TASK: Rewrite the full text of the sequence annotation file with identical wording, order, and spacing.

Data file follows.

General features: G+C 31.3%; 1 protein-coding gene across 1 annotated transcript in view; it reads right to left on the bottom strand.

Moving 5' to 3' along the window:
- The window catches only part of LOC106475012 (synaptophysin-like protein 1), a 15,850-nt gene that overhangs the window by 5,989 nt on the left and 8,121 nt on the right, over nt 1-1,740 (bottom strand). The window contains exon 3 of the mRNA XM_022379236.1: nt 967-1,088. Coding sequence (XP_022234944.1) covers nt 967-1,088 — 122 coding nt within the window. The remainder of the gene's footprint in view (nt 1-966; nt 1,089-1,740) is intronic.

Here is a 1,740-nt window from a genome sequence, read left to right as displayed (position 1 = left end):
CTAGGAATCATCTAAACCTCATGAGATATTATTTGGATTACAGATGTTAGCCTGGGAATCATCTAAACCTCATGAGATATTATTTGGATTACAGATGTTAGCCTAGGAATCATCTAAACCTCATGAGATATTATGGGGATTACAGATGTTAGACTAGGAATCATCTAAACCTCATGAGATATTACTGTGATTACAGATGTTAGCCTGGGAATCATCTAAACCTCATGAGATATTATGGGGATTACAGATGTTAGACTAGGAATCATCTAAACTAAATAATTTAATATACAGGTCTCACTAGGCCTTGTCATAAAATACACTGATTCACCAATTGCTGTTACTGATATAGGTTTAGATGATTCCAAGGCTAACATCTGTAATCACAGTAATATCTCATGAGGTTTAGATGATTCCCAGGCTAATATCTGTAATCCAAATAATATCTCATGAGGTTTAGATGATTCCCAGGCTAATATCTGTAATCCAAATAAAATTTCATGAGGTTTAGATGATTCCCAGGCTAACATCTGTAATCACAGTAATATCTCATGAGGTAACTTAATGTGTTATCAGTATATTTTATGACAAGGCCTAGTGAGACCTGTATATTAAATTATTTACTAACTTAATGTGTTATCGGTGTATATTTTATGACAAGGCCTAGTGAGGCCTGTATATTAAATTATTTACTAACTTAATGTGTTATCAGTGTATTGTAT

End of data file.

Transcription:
General features: G+C 31.3%; 1 protein-coding gene across 1 annotated transcript in view; it reads right to left on the bottom strand.

Moving 5' to 3' along the window:
- The window catches only part of LOC106475012 (synaptophysin-like protein 1), a 15,850-nt gene that overhangs the window by 5,989 nt on the left and 8,121 nt on the right, over nt 1-1,740 (bottom strand). The window contains exon 3 of the mRNA XM_022379236.1: nt 967-1,088. Coding sequence (XP_022234944.1) covers nt 967-1,088 — 122 coding nt within the window. The remainder of the gene's footprint in view (nt 1-966; nt 1,089-1,740) is intronic.

Here is a 1,740-nt window from a genome sequence, read left to right as displayed (position 1 = left end):
CTAGGAATCATCTAAACCTCATGAGATATTATTTGGATTACAGATGTTAGCCTGGGAATCATCTAAACCTCATGAGATATTATTTGGATTACAGATGTTAGCCTAGGAATCATCTAAACCTCATGAGATATTATGGGGATTACAGATGTTAGACTAGGAATCATCTAAACCTCATGAGATATTACTGTGATTACAGATGTTAGCCTGGGAATCATCTAAACCTCATGAGATATTATGGGGATTACAGATGTTAGACTAGGAATCATCTAAACTAAATAATTTAATATACAGGTCTCACTAGGCCTTGTCATAAAATACACTGATTCACCAATTGCTGTTACTGATATAGGTTTAGATGATTCCAAGGCTAACATCTGTAATCACAGTAATATCTCATGAGGTTTAGATGATTCCCAGGCTAATATCTGTAATCCAAATAATATCTCATGAGGTTTAGATGATTCCCAGGCTAATATCTGTAATCCAAATAAAATTTCATGAGGTTTAGATGATTCCCAGGCTAACATCTGTAATCACAGTAATATCTCATGAGGTAACTTAATGTGTTATCAGTATATTTTATGACAAGGCCTAGTGAGACCTGTATATTAAATTATTTACTAACTTAATGTGTTATCGGTGTATATTTTATGACAAGGCCTAGTGAGGCCTGTATATTAAATTATTTACTAACTTAATGTGTTATCAGTGTATTGTAT